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INTERVIEW-Romania aims to keep 2020 deficit goal despite worsening economic outlook

BUCHAREST, Oct 9 (Reuters) - Romania’s government will aim to keep its 2020 budget deficit target unchanged at 8.6% of gross domestic product in a revision expected in November, despite a potentially sharper economic contraction, the finance minister said on Friday.

Finance Minister Florin Citu told Reuters his worst case scenario was for the economy to shrink 4.2% this year, below the 3.8% contraction currently forecast by the centrist minority government due to the impact of the coronavirus pandemic.

“I would like to keep the current deficit target in the upcoming revision. The contraction will be plus/minus 0.2 around 4%,” he said, adding the government was working on new support and grant measures for sectors that were slow to recover.

On Friday, the number of new daily COVID-19 infections in Romania exceeded 3,000 for a second day, bringing the total to 148,886. The government has reintroduced restrictions in the capital Bucharest and other cities.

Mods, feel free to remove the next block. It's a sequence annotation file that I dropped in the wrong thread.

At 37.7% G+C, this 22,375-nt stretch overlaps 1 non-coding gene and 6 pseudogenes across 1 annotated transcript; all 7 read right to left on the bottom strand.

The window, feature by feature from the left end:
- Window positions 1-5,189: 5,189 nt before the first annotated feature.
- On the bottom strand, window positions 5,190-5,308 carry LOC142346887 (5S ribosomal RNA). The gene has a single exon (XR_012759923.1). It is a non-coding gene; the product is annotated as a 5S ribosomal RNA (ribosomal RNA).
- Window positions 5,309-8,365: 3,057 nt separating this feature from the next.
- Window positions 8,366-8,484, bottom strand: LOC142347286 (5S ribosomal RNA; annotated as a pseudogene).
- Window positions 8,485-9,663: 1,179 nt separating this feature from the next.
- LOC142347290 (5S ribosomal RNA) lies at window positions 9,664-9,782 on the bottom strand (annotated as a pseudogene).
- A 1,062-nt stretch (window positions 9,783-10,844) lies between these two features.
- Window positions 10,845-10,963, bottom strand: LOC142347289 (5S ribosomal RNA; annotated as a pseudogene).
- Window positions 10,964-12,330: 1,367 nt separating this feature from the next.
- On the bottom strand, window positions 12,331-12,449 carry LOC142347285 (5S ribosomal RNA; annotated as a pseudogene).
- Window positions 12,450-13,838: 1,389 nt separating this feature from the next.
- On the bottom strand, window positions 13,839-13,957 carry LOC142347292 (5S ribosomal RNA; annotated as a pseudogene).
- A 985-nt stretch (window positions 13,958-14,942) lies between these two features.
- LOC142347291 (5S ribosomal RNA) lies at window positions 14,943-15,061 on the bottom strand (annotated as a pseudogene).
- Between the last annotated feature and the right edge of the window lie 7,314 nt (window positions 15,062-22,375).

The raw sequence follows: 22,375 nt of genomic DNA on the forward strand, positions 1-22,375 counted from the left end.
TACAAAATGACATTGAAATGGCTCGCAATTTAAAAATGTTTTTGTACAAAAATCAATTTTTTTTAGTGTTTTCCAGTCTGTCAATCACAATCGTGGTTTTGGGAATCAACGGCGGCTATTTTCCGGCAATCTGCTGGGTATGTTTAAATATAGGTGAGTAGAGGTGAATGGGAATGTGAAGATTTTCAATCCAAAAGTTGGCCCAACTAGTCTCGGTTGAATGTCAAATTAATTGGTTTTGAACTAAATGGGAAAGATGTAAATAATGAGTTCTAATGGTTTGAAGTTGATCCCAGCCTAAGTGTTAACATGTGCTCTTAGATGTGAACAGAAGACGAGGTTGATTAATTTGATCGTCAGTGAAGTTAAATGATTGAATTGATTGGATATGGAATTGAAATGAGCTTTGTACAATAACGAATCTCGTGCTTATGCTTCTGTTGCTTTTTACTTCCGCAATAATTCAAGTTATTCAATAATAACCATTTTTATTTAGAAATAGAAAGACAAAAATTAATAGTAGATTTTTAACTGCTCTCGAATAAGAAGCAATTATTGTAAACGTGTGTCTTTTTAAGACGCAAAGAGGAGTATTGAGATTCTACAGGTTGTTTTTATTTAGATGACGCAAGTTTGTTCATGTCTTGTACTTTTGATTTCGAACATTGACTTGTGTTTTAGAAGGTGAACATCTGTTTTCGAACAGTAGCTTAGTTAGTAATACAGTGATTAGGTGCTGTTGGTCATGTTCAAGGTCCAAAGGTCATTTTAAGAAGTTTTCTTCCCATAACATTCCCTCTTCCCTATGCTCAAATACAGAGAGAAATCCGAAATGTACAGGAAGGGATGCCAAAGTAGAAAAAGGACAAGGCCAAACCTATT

Even before the pandemic, Romania was struggling with a widening budget shortfall, eroded by years of political instability and fiscal largesse.

Asked whether Romania could tap foreign markets again this year, Citu said: “I am always looking at opportunities and whether market conditions are right.”

The country has tapped 6.3 billion euros and $3.3 billion from foreign markets this year.

Romania’s parliamentary opposition has recently moved to reinstate a 40% hike in state pensions that the government had watered down. Citu has repeatedly said the increase, which had prompted warnings of ratings downgrades, would not go through.

S&P, Moody’s and Fitch Ratings have Romania on their lowest investment grade rating, with negative outlooks. The country holds a parliamentary election on Dec. 6.

Citu said the 2021 budget would include fiscal consolidation and higher tax revenue from digitalisation. Also, roughly 1.0% of GDP worth of one-off higher spending measures directly related to the pandemic would be wiped off next year’s deficit target, he said.

“Fiscal policy will gradually shift to less stimulative to neutral throughout 2021,” Citu said. (Reporting by Luiza Ilie; Editing by Alex Richardson)